How Bucks Make Scrapes
To begin the process, the buck first finds an overhanging branch between 4-7 feet off the ground. Not all scrapes have what is known as a “licking branch”, but it is important to know that the licking branch is the most important part of a deer scrape, not the pawed ground. Once the buck has chosen his licking branch he will chew the very tip off the branch. He is not trying to eat it, but rather chew on the branch which becomes more bristly and capable of holding more scent from his salivary gland. The scent deposited from his salivary gland will contain his age, dominance and social status.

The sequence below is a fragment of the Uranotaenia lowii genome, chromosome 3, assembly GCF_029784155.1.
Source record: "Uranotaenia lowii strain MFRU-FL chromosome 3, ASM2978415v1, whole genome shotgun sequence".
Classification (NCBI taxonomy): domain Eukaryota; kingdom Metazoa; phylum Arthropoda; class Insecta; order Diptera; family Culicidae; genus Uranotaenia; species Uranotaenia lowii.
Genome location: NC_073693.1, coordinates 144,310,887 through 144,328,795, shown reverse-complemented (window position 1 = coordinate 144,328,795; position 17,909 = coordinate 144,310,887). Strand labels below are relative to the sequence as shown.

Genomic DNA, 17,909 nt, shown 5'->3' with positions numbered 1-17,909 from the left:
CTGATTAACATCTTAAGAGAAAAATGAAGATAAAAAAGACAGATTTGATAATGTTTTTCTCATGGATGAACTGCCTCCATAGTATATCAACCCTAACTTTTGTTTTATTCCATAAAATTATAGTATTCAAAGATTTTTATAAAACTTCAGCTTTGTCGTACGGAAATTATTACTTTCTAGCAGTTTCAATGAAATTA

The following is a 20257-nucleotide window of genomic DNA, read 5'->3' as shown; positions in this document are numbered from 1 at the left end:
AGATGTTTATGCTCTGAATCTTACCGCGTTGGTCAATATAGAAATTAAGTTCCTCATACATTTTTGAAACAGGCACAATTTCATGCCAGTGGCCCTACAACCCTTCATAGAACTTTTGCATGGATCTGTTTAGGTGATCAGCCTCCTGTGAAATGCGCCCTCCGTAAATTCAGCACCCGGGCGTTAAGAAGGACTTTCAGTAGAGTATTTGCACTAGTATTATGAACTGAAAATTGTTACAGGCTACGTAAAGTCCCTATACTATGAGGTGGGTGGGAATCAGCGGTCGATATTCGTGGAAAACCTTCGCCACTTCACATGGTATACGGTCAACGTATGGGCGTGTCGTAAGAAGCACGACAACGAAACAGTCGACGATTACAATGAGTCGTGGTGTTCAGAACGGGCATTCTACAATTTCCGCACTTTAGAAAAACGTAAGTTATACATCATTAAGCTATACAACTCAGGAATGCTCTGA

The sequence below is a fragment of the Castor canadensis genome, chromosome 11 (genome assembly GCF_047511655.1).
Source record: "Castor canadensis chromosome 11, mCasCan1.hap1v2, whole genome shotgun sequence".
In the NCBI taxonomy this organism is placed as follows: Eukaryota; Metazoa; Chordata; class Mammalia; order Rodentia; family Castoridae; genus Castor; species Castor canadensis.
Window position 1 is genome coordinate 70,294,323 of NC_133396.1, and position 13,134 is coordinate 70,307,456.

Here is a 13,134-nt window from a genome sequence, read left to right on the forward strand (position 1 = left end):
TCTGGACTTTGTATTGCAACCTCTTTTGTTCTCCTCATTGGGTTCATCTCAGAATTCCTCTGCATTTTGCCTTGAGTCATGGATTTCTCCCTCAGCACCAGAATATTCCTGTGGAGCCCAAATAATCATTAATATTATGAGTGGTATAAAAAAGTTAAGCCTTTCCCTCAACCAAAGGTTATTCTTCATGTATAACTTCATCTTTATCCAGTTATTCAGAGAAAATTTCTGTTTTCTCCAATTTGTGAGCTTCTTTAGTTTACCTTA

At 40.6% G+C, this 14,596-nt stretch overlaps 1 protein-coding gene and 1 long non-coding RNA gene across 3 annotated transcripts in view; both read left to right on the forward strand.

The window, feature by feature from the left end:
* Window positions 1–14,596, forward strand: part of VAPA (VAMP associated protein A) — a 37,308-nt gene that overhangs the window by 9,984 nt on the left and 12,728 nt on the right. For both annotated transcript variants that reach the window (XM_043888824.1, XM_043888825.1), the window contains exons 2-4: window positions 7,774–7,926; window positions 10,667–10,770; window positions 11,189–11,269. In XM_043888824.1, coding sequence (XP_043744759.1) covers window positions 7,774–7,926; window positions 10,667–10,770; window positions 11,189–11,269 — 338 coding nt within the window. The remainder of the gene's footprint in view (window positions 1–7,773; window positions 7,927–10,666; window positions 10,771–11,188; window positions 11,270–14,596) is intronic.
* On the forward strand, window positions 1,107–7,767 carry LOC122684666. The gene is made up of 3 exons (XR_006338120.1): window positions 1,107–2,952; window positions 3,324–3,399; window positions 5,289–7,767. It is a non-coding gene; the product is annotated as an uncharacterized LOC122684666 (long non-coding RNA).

Next, he will rub his forehead gland on the same branch depositing scent similar to when he makes a buck rub. Again, this will leave scent regarding his age, dominance and social status making other deer well aware of his presence. He will then rub his preorbital gland on the branch as well. This doesn’t leave any scent, however, it’s a pleasurable to the buck, similar to a human having their back scratched. It’s apparent that deer enjoy rubbing their preorbital gland as they close their eyes and appear relaxed and calm when doing so.